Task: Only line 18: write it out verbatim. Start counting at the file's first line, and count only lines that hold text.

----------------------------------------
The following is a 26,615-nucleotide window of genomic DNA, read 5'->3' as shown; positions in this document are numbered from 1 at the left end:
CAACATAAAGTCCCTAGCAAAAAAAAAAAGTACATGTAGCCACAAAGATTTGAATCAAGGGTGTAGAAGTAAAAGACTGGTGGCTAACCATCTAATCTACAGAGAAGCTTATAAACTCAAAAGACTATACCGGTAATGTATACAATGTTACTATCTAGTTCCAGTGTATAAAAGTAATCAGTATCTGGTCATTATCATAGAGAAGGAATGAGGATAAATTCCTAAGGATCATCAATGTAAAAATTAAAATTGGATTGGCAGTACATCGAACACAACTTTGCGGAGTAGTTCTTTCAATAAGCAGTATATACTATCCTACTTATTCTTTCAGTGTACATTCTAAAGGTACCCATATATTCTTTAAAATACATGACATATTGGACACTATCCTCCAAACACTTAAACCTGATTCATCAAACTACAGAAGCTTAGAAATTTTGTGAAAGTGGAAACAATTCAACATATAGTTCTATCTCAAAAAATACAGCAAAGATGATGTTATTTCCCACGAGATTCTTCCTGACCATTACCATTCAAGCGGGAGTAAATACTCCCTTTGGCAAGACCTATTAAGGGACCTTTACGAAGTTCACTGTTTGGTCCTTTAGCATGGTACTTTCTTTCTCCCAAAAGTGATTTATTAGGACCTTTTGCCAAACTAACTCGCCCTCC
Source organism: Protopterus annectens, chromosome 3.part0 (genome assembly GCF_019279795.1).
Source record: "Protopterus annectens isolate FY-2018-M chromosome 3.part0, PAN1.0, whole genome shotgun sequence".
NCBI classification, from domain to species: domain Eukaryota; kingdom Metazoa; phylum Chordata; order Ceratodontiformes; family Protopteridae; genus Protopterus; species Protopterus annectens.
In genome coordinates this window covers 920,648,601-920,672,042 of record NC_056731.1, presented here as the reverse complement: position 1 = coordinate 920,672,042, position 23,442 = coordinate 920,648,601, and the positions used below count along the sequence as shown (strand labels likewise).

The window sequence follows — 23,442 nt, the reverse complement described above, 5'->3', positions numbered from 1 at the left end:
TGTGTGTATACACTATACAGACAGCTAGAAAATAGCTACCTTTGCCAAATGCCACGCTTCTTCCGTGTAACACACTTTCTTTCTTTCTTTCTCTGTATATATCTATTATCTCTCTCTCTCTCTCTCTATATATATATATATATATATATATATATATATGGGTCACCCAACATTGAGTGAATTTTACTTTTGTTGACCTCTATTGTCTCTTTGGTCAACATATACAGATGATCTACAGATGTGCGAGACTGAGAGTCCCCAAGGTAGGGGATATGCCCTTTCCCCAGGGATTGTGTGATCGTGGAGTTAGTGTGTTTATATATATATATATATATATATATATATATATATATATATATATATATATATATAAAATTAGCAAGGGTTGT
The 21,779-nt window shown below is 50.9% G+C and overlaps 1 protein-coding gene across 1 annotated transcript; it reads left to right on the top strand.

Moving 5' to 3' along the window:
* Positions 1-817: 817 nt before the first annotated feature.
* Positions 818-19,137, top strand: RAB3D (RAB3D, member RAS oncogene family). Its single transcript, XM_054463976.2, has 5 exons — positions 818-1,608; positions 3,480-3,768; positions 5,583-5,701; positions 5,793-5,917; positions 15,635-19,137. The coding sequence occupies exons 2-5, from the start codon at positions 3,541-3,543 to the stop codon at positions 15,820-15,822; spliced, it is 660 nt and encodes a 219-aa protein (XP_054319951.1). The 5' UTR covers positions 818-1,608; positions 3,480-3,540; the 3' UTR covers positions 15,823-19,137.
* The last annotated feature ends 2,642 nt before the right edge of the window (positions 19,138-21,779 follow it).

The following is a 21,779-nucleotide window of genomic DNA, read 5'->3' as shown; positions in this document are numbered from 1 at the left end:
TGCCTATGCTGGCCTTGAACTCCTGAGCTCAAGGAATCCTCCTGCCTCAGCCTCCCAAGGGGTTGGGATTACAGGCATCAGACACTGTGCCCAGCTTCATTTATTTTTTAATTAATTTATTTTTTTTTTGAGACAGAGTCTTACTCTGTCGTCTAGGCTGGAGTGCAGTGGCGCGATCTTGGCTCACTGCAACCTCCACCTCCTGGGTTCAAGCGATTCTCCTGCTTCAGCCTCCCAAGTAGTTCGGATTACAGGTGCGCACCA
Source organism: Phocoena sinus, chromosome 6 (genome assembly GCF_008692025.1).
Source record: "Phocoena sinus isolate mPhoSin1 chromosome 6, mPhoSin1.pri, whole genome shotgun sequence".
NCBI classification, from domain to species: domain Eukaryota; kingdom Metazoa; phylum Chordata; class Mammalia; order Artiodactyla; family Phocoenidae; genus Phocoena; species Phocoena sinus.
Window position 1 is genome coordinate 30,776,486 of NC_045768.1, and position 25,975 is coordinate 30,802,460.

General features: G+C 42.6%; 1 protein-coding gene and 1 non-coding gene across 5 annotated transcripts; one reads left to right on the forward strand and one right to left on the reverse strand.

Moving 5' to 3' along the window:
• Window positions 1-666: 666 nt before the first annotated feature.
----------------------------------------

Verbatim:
NCBI classification, from domain to species: domain Eukaryota; kingdom Metazoa; phylum Chordata; class Mammalia; order Artiodactyla; family Phocoenidae; genus Phocoena; species Phocoena sinus.